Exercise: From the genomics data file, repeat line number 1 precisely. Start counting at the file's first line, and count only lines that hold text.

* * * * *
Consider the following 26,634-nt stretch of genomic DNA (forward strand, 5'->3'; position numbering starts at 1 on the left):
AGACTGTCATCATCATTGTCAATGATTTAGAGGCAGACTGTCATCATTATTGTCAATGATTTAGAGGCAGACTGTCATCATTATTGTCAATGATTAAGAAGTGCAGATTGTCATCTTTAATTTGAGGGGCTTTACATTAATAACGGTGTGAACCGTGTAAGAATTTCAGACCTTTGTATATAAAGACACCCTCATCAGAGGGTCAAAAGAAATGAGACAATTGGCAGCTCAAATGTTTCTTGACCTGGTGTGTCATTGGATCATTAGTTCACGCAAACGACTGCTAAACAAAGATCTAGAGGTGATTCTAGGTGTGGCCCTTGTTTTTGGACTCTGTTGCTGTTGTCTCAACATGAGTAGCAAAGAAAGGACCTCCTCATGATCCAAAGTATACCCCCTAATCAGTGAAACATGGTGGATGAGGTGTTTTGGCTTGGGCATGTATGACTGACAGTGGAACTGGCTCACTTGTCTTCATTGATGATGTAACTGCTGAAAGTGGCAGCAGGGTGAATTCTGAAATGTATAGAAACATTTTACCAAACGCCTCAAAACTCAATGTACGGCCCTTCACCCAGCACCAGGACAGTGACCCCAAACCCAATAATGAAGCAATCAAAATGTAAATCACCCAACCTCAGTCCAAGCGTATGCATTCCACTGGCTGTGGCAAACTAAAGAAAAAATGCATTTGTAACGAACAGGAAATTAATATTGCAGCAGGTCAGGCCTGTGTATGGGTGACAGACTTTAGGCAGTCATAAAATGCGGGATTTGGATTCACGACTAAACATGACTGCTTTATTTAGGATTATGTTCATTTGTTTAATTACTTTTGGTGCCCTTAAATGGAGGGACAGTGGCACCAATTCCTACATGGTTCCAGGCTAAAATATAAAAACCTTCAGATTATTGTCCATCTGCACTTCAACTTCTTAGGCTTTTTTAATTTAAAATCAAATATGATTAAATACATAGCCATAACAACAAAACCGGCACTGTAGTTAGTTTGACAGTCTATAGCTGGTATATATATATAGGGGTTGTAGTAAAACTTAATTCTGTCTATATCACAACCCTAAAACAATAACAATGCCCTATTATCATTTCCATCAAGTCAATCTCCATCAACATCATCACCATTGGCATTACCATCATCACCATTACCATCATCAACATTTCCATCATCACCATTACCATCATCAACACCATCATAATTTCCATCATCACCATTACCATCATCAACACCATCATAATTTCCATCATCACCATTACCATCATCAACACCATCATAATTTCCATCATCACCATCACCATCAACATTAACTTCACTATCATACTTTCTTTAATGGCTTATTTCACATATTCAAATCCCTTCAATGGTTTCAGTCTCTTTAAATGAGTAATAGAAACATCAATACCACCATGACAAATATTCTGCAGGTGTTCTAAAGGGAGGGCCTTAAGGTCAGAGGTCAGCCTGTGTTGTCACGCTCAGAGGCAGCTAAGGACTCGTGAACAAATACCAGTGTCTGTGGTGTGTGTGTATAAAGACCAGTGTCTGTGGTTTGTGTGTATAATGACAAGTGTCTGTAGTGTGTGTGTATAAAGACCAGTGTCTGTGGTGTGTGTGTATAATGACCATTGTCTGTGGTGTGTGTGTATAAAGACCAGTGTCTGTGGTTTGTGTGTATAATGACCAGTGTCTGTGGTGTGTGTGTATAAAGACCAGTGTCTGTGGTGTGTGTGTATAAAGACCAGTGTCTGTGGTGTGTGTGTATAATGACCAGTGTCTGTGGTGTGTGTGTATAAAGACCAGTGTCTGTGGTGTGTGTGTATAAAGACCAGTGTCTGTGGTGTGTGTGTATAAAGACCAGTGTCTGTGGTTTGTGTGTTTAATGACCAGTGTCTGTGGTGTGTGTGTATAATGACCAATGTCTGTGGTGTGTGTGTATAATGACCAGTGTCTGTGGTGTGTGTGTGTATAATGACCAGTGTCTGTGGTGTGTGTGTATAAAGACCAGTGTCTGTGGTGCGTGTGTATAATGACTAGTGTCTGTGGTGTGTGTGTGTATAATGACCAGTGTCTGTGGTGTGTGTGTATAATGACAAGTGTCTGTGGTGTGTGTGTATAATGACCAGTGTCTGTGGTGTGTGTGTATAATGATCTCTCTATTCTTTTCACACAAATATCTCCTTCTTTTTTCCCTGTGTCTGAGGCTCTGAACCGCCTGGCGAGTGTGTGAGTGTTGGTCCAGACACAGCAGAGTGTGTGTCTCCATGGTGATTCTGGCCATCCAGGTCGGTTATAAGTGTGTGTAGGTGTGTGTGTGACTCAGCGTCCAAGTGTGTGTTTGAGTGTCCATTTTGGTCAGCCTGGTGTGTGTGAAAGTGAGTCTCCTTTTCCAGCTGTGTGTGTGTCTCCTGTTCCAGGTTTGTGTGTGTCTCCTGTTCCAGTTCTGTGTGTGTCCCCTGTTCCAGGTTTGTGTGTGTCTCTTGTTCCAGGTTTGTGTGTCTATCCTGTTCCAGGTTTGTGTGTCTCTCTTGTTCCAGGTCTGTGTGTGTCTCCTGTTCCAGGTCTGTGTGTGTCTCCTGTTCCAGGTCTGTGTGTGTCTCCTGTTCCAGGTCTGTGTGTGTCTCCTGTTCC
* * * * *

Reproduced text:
Consider the following 26,634-nt stretch of genomic DNA (forward strand, 5'->3'; position numbering starts at 1 on the left):